MAJOR MACRO ECONOMIC INDICATORS
|GDP growth (%)||4.5||1.9||1.6||2.9|
|Inflation (yearly average) (%)||4.3||3.7||1.0||2.0|
|Budget balance (% GDP)||-5.0||-3.9||-4.8||-3.5|
|Current account balance (% GDP)||-4.9||-3.5||-3.0||-3.2|
|Public debt (% GDP)||56.2||55.6||58.2||51.0|
- Resilient financial sector
- Diversified economy
- Attractiveness for foreign direct investments strengthened by the size of the domestic market
- Largest beneficiary in value of European structural funds
- Inadequate investment rate
- Large regional disparities
- High household debt level in foreign currency
Stronger growth in line with the uptick domestic demand
Growth slowed again in 2013, held back by sluggish domestic demand. External demand was the main growth driver. However, with a 46% openness rate, Poland is comparatively less outward-looking than other Central Europe countries such as Slovakia (93%) or the Czech Republic (75%). Private consumption will support growth in 2014. Lower inflation will contribute to a rise in real wages after a period of frozen civil servant wages. The resilience of the banking sector ensures the financing of the private sector. Non-performing loans stood below 9% in September 2013. More dynamic consumer credit growth is therefore expected. On the other hand, the unemployment seems to be stabilising at around 10% in the wake of buoyant external demand. The Polish export industry is well integrated into Germany’s value chain, which absorbs 26% of the country’s good exports. But Poland will also benefit from more dynamic trade to the east with Russia and Ukraine(10% of good exports).
On the supply side the construction sector, driven by infrastructure development, should benefit greatly from the new European structural funds budget over the 2014-2020 period. Public investment will also benefit from new financing capacity thanks to the reduction of the country’s public debt. Finally the central bank is expected to keep its key rate at 2.50%, a historically low rate since July 2013, until an increase in inflation that is unlikely to occur before the second half of 2014.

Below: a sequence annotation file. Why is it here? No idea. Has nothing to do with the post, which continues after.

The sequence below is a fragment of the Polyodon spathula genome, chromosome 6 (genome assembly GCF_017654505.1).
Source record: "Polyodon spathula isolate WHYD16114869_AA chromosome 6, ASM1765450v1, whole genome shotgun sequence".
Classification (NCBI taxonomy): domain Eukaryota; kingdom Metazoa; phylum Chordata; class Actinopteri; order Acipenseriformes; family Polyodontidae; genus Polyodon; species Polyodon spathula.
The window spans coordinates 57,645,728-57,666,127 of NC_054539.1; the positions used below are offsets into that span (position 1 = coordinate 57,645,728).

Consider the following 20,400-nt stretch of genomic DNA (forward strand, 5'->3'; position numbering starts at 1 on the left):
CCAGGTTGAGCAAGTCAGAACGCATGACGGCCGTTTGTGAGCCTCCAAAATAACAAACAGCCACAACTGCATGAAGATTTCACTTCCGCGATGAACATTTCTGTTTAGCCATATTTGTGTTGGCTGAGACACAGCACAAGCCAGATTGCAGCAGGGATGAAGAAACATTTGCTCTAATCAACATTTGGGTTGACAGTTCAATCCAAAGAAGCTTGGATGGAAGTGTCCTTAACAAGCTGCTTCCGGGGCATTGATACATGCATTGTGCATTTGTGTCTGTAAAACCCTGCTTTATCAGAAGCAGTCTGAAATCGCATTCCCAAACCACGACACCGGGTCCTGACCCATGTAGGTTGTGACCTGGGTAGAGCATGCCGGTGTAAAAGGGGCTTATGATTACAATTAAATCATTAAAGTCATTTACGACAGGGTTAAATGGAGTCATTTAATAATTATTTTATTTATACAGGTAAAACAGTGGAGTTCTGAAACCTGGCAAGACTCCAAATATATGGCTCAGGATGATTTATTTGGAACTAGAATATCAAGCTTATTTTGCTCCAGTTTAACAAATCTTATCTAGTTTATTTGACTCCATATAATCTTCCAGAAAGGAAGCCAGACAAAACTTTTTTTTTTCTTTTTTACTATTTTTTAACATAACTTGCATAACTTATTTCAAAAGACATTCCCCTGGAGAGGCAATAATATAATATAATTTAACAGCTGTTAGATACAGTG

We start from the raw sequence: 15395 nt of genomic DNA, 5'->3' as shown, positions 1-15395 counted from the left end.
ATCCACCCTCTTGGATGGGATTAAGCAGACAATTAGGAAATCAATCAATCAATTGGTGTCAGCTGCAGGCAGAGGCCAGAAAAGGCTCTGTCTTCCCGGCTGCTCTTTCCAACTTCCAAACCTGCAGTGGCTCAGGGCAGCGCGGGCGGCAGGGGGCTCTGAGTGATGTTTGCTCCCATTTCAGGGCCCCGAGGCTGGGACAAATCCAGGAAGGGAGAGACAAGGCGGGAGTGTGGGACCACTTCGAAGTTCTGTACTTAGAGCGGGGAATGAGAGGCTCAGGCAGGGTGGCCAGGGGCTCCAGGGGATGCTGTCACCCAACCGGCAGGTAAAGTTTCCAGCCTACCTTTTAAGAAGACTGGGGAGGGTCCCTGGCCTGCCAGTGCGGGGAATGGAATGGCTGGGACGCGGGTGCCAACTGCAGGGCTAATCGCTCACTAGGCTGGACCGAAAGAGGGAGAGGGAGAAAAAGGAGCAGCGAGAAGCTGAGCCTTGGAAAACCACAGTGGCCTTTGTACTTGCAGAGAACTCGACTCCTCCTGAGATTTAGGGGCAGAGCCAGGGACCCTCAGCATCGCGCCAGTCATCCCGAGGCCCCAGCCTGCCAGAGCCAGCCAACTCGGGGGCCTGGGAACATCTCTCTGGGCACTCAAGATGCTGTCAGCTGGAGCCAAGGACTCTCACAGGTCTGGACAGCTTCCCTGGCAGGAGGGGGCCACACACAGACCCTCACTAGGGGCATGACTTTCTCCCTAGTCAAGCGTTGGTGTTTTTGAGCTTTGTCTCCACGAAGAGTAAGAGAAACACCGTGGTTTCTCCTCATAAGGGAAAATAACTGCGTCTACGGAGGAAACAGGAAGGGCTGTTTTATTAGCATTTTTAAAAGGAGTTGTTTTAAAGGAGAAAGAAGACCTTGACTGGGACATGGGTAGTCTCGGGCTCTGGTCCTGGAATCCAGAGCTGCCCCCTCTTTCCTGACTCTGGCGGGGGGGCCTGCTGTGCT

A deceptive sudden consolidation of the public accounts
The fiscal deficit worsened in 2013. Poland remains subject to the Excessive Deficit Procedure (EDP) initiated in 2009 by the European Commission. The 2013 economic slowdown greatly affected fiscal revenues. Since 2009, the finance law has fixed public debt thresholds at 50% and 55%, which, if exceeded, would result in automatic budget cuts. Exceeding the 50% threshold in 2013 required a spending reduction plan equal to 0.5% of GDP. In 2014, the pension fund reform will considerably reduce public debt through the reintegration of private pension assets to the public balance sheet, estimated at 8% of GDP. At the same time, the remuneration from managing these funds will increase fiscal revenues by 1% of GDP annually.
The current account deficit will increase slightly because of the domestic demand recovery, which will boost imports. This deficit is almost entirely funded by transfers of European structural funds and foreign investments. Moreover,Polandhas benefited from a two-year IFM arrangement under the Flexible Credit Line for $34 billion since January 2013. Nevertheless, the widening current account deficit could increase the zloty volatility especially with increasing portfolio investments linked to the foreign appetite for government bonds. But the central bank has comfortable foreign exchange reserves (6 months of imports). It could intervene by selling foreign currency, as it already did in June 2013 to limit the zloty depreciation.
A weakening coalition
Prime Minister Donald Tusk leads the coalition formed by his liberal centre-right party (PO), with 207 out of 460 parliamentary seats, and the 27 MPs of the Polish People’s Party (PSA). The majority is ensured by only two Mps following the defection of several members. However, the PO has a large majority in the Senate with 62 of the 100 seats. In September 2013, around 100,000 Poles have demonstrated their discontentment against the country’s social and economic policy. Then in October 2013, a petition initiated by an association of inhabitants led to a referendum asking the mayor of Warsaw, Hanna Gronkiewicz-Waltz (PO), to resign. The outcome was unmistakable with 94% of votes in favour but the low voter turnout of only 27% invalidated the vote. The November 2013 ministerial reshuffle illustrates the coalition’s determination to check the fall in its popularity. In this context, early parliamentary elections cannot be ruled out. Moreover, it is becoming easier to do business thanks to the implementation of several institutional reforms.
Bills of exchange and cheques are not widely used, as they must meet a number of formal issuing requirements in order to be valid.